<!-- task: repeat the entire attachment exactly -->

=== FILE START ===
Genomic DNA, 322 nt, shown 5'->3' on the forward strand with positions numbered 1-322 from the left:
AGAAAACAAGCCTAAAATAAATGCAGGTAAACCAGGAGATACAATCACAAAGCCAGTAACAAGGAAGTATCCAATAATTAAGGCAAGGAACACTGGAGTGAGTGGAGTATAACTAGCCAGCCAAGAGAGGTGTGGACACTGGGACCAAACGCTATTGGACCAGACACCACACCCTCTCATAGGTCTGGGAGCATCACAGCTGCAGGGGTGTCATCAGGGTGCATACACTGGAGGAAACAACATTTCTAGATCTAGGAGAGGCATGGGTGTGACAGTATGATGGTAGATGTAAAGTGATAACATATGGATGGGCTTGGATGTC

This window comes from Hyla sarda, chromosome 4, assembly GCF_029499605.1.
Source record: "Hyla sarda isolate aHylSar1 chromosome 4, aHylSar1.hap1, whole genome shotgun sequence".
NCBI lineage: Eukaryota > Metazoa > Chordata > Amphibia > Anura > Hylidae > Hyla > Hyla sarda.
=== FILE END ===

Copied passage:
Genomic DNA, 322 nt, shown 5'->3' on the forward strand with positions numbered 1-322 from the left:
AGAAAACAAGCCTAAAATAAATGCAGGTAAACCAGGAGATACAATCACAAAGCCAGTAACAAGGAAGTATCCAATAATTAAGGCAAGGAACACTGGAGTGAGTGGAGTATAACTAGCCAGCCAAGAGAGGTGTGGACACTGGGACCAAACGCTATTGGACCAGACACCACACCCTCTCATAGGTCTGGGAGCATCACAGCTGCAGGGGTGTCATCAGGGTGCATACACTGGAGGAAACAACATTTCTAGATCTAGGAGAGGCATGGGTGTGACAGTATGATGGTAGATGTAAAGTGATAACATATGGATGGGCTTGGATGTC

This window comes from Hyla sarda, chromosome 4, assembly GCF_029499605.1.
Source record: "Hyla sarda isolate aHylSar1 chromosome 4, aHylSar1.hap1, whole genome shotgun sequence".
NCBI lineage: Eukaryota > Metazoa > Chordata > Amphibia > Anura > Hylidae > Hyla > Hyla sarda.